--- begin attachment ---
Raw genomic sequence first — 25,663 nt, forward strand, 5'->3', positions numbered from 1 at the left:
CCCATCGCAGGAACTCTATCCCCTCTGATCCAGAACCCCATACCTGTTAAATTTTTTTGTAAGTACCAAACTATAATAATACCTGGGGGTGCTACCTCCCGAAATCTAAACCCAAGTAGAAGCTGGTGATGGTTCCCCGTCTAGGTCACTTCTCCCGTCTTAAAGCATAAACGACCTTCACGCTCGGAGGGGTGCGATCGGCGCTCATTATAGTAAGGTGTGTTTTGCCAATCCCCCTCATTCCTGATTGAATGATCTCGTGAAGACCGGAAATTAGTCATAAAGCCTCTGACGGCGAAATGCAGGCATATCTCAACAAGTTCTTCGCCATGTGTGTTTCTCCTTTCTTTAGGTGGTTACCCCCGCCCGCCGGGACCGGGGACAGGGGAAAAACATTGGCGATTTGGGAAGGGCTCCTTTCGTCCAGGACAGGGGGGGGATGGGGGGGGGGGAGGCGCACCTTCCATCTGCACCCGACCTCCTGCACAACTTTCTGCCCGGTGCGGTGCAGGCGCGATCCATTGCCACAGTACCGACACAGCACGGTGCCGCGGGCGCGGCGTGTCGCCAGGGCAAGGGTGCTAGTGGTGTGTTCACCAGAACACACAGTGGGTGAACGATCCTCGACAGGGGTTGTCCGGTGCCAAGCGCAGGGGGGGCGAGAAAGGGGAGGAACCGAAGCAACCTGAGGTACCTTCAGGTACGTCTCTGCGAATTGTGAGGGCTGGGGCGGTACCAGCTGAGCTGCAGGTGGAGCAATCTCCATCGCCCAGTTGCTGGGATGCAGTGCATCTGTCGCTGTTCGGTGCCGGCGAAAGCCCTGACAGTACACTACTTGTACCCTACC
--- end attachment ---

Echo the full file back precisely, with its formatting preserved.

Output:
Raw genomic sequence first — 25,663 nt, forward strand, 5'->3', positions numbered from 1 at the left:
CCCATCGCAGGAACTCTATCCCCTCTGATCCAGAACCCCATACCTGTTAAATTTTTTTGTAAGTACCAAACTATAATAATACCTGGGGGTGCTACCTCCCGAAATCTAAACCCAAGTAGAAGCTGGTGATGGTTCCCCGTCTAGGTCACTTCTCCCGTCTTAAAGCATAAACGACCTTCACGCTCGGAGGGGTGCGATCGGCGCTCATTATAGTAAGGTGTGTTTTGCCAATCCCCCTCATTCCTGATTGAATGATCTCGTGAAGACCGGAAATTAGTCATAAAGCCTCTGACGGCGAAATGCAGGCATATCTCAACAAGTTCTTCGCCATGTGTGTTTCTCCTTTCTTTAGGTGGTTACCCCCGCCCGCCGGGACCGGGGACAGGGGAAAAACATTGGCGATTTGGGAAGGGCTCCTTTCGTCCAGGACAGGGGGGGGATGGGGGGGGGGGAGGCGCACCTTCCATCTGCACCCGACCTCCTGCACAACTTTCTGCCCGGTGCGGTGCAGGCGCGATCCATTGCCACAGTACCGACACAGCACGGTGCCGCGGGCGCGGCGTGTCGCCAGGGCAAGGGTGCTAGTGGTGTGTTCACCAGAACACACAGTGGGTGAACGATCCTCGACAGGGGTTGTCCGGTGCCAAGCGCAGGGGGGGCGAGAAAGGGGAGGAACCGAAGCAACCTGAGGTACCTTCAGGTACGTCTCTGCGAATTGTGAGGGCTGGGGCGGTACCAGCTGAGCTGCAGGTGGAGCAATCTCCATCGCCCAGTTGCTGGGATGCAGTGCATCTGTCGCTGTTCGGTGCCGGCGAAAGCCCTGACAGTACACTACTTGTACCCTACC